'Time Gentlemen, Please!' is a fairly gentle social comedy from 1951. Presumably aiming for the some of the same audience as the highly successful Ealing films it lacks the wit and sophistication of those classics but does poke fun at hypocrisy and inequality and is slyly subversive, championing rule by the common people and the rights of the individual.
Little Laycock is a small village in Essex (actually Thaxted), a picturesque, sleepy place ruled by a manipulative and self-serving Town Council who have been in power for over twenty years. The recent addition of a large factory has led to further prosperity and an employment rate of 99.99%, which has attracted the attention of The Ministry Of Industrial Co-Ordination, who have decided that the Prime Minister should visit the village to congratulate them on their contribution to the economy.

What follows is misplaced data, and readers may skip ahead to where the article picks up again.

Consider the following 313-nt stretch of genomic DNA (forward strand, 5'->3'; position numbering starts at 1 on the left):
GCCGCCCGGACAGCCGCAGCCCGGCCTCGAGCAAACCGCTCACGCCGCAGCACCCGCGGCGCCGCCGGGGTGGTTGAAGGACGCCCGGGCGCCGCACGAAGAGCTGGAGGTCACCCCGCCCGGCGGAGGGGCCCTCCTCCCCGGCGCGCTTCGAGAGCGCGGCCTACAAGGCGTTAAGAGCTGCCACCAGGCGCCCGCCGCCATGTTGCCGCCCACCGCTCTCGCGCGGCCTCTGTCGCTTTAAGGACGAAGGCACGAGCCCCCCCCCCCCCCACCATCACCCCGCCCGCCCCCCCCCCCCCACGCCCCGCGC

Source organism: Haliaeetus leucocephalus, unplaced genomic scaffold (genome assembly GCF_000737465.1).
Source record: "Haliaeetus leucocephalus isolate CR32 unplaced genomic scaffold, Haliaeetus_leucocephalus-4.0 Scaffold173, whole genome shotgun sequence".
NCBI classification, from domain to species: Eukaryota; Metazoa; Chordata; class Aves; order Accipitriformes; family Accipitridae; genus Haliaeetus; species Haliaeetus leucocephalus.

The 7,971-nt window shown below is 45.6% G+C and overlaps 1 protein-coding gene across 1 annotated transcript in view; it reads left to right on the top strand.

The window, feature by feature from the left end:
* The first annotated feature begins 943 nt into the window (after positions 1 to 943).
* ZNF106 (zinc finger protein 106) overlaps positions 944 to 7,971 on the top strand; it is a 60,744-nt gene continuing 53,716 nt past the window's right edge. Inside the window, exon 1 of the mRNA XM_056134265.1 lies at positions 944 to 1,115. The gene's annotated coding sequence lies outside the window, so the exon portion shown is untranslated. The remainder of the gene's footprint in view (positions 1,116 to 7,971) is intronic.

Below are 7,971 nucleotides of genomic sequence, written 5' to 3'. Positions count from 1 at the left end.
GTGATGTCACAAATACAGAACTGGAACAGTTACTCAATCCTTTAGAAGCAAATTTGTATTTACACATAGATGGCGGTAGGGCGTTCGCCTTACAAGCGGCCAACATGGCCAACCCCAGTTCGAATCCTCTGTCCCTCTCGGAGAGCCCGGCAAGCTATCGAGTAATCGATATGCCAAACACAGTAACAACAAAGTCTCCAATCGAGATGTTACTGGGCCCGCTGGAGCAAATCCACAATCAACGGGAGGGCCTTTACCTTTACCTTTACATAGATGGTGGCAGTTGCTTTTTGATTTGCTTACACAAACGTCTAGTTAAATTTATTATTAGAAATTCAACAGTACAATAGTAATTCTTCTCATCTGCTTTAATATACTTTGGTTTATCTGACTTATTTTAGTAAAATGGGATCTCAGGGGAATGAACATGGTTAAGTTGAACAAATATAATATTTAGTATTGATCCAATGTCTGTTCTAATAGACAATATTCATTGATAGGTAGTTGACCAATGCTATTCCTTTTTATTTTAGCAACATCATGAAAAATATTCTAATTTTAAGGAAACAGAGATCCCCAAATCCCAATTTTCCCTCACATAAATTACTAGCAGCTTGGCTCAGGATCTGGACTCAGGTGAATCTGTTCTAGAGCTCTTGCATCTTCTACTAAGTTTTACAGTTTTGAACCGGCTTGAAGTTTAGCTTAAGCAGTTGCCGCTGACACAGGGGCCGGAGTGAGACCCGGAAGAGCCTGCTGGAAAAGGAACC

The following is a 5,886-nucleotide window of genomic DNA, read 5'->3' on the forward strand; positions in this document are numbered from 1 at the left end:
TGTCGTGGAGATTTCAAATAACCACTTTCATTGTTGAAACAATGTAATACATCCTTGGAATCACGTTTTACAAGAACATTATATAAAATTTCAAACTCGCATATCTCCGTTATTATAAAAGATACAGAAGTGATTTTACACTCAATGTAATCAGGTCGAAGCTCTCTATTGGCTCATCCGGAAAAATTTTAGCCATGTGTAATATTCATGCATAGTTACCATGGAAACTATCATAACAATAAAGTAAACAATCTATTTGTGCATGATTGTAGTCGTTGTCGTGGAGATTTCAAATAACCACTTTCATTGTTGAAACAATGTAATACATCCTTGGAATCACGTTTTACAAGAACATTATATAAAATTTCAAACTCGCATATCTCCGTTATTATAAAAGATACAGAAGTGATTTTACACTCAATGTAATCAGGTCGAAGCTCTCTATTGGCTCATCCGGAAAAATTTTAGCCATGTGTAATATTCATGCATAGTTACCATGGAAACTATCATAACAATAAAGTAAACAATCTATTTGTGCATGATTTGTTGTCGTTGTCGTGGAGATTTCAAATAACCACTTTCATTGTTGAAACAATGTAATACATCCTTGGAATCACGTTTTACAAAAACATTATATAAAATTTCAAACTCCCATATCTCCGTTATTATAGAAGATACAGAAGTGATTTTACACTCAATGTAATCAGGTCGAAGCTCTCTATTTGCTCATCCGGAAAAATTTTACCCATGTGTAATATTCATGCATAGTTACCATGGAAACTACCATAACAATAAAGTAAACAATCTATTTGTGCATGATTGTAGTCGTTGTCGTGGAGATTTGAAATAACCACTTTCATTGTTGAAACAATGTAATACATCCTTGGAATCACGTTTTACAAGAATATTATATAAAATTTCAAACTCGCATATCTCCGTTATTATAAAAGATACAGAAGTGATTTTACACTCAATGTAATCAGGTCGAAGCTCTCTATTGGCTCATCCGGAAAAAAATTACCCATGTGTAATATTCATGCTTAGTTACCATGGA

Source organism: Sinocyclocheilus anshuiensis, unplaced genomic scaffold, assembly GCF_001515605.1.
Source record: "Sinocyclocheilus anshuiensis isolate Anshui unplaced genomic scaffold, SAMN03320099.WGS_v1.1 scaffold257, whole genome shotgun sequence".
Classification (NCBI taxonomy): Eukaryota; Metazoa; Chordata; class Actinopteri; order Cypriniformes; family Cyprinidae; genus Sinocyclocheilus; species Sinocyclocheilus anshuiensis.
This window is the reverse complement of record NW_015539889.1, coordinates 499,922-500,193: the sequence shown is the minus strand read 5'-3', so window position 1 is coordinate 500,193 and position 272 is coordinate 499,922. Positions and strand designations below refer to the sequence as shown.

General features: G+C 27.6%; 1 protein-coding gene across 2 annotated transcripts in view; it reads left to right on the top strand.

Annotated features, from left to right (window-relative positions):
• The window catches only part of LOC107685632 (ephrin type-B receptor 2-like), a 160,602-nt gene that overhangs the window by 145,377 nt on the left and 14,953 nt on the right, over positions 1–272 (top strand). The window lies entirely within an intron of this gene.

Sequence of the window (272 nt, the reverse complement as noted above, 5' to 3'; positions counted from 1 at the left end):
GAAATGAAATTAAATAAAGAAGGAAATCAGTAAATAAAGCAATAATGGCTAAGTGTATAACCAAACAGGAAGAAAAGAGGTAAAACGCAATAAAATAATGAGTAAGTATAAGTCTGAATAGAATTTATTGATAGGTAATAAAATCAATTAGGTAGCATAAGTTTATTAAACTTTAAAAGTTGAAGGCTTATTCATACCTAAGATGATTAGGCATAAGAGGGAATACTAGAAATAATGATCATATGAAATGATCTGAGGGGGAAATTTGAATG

The only diptera in the unguent is the 00.01% unemployed of the village, an idle, scruffy, crafty, hairy Irishman (is there any other type?) called Dan Dance.
Never quite as funny as it might be, ‘Time Gentlemen, Please’ is nevertheless an amusing hour and a quarter that evokes a time when a homeless, jobless man was seen as a character, a non-comformist, an individualist going against the flow, not just some sinister scumbag. It also raises some interesting parallels with ‘social cleansing’ stories from not so long ago, including the allegation that Newham Council were kindly offering their poorest residents an opportunity to move to Stoke, or that Fulham and Broadway Council could potentially house the homeless a little ‘outside’ of the Fulham and Broadway area, i.e. Nottingham.
Incidentally, 'Time Gentlemen, Please!' was a Group 3 production, a state backed studio headed up my documentary genius John Grierson. It's remit was to provide low budget b-pictures as a training ground for new British film talent. Sadly, the studio failed to do very much at all for British film apart from giving Joan Collins her first role, a wonderful thing, I'm sure you'll agree.